Washington DC — By Jon Rochetti on November 5, 2009 at 5:01 am
Filed under: Curling, featuredarticle, outdoors, sports

Ice, Rocks & Brooms at the Curling Club in DC

Curling – that somewhat strange, or at least unique looking Olympic sports where two teams compete to hurl 42-pound polished granite stones down a sheet of ice toward a target, and a bit similar to bowling or shuffleboard on ice.

Curling rock adn broomThe game dates back to 16th century Scotland, where it was played outdoors on frozen ponds in the wintertime.  But its roots are a bit obscure.  The first curling club was founded in 1716 in Scotland, which is also the home to the the sport’s international governing body, the World Curling Federation.

Locally, the Washington, DC area has one curling club, the Potomac Curling Club, in nearby Laurel, Maryland.

The 200-member club has been in existence since 1961, and offers a four-sheet (lane) facility with a warm room, kitchen area, locker rooms and a pro shop.

In 1998, the Olympic committee added curling back onto the list of official medal sports. Teams from Switzerland (men’s competition) and Canada (women’s) won the first gold metals that year after curling was demoted to an expedition sport in 1924.

The 150 feet (46m) by 16 feet (5m) playing surface is an ice sheet, with a specially applied mist that creates pebble-like bumps (thus the need to sweep).  There are 12-foot (3.7 m) wide concentric ring targets called the house at each end. The bullseye or button is 37 feet (11m) from each hog lines or starting line where curlers release their stones.

A game consists of usually 8 or 10 ends or rounds. One end allows each of the four players to alternately throw 2 stones (total 16 rocks).

Woman curler at World Junior Curling Championship The object is to slide the stones into the house to score points (inside the outer most ring.)  At the conclusion of each end, the team with the rock closest to the button earns 1 point for each rock that is closer to the button than the opponent’s closest rock.

The highest score in an end is 8 points, where all of one team’s stones are in the house and closer than the other team’s best  stone.  But a perfect 8 snowman is very rare in competition, as most scores are 2-4 points.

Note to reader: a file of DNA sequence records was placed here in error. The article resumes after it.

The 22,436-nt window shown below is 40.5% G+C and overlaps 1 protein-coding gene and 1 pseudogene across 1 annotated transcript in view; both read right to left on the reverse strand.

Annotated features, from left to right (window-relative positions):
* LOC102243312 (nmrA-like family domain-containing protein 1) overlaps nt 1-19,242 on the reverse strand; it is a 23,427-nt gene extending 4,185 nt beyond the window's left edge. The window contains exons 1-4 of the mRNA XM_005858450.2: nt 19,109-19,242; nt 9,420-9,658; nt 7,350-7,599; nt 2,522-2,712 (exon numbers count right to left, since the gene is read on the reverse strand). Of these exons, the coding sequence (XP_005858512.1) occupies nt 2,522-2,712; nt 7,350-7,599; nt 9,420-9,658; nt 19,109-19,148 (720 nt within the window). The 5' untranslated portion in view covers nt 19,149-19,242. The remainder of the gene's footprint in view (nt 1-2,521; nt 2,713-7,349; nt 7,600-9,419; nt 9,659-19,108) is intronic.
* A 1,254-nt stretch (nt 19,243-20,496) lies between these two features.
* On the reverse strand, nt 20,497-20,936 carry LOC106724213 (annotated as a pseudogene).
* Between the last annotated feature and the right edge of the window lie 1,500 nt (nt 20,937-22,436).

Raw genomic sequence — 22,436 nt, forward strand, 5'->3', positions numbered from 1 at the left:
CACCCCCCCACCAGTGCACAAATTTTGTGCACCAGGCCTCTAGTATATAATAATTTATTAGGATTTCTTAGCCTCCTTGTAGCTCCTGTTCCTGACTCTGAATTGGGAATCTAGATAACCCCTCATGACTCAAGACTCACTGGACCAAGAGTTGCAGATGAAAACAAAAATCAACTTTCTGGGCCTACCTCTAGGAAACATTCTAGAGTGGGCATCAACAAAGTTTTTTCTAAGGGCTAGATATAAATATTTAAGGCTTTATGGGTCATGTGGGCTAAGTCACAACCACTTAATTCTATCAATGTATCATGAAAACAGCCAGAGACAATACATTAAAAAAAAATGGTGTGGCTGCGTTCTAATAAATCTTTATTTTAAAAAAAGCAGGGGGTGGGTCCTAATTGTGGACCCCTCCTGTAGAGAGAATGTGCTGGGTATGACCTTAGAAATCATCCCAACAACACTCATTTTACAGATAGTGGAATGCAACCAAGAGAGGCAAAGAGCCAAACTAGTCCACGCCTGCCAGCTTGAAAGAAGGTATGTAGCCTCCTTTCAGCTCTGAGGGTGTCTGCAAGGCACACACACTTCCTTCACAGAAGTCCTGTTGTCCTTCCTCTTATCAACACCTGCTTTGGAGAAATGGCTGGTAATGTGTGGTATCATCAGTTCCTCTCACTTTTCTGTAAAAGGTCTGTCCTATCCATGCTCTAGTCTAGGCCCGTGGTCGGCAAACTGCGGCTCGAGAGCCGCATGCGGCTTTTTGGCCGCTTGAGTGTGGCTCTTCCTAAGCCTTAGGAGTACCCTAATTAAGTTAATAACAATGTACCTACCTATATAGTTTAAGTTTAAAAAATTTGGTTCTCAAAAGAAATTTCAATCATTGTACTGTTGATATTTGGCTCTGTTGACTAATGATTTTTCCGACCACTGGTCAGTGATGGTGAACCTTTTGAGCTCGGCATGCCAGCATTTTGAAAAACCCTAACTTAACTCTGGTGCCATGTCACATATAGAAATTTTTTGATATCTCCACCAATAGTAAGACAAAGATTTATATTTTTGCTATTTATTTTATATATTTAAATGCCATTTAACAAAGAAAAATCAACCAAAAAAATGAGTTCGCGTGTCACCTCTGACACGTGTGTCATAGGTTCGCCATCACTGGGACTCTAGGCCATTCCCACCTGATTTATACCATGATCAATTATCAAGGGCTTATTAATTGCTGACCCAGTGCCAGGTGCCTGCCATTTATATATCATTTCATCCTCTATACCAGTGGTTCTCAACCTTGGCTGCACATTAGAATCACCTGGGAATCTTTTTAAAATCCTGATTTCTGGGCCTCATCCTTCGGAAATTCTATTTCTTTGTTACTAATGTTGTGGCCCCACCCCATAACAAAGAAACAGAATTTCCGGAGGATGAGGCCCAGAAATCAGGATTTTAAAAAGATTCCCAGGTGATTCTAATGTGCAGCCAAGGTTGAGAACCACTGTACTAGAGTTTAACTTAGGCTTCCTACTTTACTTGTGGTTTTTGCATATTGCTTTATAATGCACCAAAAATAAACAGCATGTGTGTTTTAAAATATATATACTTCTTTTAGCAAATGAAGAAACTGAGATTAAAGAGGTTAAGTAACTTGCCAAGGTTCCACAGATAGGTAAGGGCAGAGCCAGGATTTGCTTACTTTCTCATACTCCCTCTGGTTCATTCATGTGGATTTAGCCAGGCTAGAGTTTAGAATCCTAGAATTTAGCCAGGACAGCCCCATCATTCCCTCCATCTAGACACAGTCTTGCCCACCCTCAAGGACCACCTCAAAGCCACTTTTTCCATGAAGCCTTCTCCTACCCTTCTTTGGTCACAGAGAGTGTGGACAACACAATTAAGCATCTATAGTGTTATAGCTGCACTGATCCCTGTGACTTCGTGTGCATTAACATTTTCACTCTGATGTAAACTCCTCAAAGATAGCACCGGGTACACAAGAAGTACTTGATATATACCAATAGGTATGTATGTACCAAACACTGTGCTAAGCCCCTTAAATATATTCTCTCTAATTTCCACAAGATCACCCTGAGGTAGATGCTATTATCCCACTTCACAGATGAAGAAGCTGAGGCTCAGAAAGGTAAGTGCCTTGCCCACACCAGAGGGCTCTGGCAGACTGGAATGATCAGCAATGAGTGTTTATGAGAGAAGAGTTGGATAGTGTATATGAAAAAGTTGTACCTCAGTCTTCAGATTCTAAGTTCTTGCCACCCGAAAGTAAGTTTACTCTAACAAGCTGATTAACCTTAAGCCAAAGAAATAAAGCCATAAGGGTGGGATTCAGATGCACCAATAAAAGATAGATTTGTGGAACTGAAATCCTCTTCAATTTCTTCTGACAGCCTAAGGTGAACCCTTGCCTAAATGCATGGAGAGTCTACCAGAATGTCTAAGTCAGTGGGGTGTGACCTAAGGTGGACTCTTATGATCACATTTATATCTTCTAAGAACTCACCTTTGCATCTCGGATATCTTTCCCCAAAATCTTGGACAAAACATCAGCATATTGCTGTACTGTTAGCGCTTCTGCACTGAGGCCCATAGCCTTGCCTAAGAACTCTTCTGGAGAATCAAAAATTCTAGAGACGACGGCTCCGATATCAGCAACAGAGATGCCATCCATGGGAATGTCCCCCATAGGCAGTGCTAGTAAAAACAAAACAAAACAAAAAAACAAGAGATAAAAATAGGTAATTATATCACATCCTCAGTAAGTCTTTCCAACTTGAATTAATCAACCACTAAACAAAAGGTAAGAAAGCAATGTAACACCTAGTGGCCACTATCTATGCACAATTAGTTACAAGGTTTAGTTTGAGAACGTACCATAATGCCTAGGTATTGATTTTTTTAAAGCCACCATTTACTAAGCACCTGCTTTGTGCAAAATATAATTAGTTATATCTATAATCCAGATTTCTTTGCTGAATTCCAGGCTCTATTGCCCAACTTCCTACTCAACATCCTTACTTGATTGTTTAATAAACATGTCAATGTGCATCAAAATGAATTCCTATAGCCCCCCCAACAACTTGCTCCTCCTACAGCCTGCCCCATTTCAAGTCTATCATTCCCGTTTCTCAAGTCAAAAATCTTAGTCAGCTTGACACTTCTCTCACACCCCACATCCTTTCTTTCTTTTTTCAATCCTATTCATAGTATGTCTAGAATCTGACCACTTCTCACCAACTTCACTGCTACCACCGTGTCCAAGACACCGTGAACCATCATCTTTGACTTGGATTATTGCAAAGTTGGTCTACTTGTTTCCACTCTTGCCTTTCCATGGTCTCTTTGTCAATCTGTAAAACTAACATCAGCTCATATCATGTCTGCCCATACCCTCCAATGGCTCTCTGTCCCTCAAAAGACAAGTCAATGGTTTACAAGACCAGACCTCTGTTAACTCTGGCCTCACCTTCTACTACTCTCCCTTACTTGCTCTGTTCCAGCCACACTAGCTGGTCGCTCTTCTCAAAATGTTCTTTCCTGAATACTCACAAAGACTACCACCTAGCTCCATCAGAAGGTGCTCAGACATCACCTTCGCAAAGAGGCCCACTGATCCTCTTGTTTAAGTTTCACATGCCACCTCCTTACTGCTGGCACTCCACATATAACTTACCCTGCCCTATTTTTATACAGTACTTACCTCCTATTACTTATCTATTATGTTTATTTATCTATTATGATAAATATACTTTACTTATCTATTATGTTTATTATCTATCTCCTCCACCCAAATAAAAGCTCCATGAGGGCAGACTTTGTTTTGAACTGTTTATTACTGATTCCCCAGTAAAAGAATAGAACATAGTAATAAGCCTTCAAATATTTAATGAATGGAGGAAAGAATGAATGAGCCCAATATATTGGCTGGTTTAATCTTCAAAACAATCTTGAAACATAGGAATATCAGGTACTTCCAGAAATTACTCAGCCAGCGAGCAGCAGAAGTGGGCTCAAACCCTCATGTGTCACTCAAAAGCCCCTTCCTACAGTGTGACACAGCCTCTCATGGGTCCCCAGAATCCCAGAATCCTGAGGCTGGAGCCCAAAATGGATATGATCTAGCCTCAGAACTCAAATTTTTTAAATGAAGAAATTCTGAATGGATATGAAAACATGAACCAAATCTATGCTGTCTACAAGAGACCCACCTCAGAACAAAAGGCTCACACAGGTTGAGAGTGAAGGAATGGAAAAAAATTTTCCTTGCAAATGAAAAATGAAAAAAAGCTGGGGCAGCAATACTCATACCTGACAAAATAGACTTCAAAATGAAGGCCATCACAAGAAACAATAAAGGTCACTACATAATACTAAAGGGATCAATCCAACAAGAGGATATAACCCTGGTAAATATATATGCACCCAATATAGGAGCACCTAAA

There’s lots of strategy, positioning, blocking and guarding, finesse and control , bank shots and lots of sweeping, sweeping, sweeping.

Equipment, besides the stone include shoes, grippers and brooms or sweeps. The shoes worn by the thrower have a Teflon surface to allow for sliding while throwing a stone and the grippers that slip over the shoe when the team member is sweeping.  The broom is used to create friction to change the speed and direction of a stone along the sheet.

Memberships in the Potomac Curling Club range from the introductory level for beginners ($138 for the first ½ year) to $480 for an annual adult unlimited league play membership.  Kids memberships, which include organized youth programs, start at $60.00.

The club offers league play to accommodate curlers from first-time beginners to experienced, as well as children, leagues for players under 21 years old, as well as adults. League play includes mornings, day, evening, weekends and drop-in leagues.  There’s even a pizza league and one that includes breakfast with curling in the morning.

The club welcomes new curlers to learn how to play on some Thursday evenings (6:30-7:15) and on Saturday mornings (8:00 to 8:45), so it’s best to call for more information.

Potomac Curling Club
The Gardens Ice House
13810 Old Gunpowder Road
Laurel, Maryland  20707  (map it)
301-362-1116

Dates & Times – Club open daily, hours vary.

Nearest Metro Subway Station – Greenbelt, Green line, then a 7½-mile cab ride.

Parking – Free parking at the rink is available.

Images – FlickrWorld Junior Woman Curling Championship, curling rock

Tags: Curling, featuredarticle, outdoors, sports


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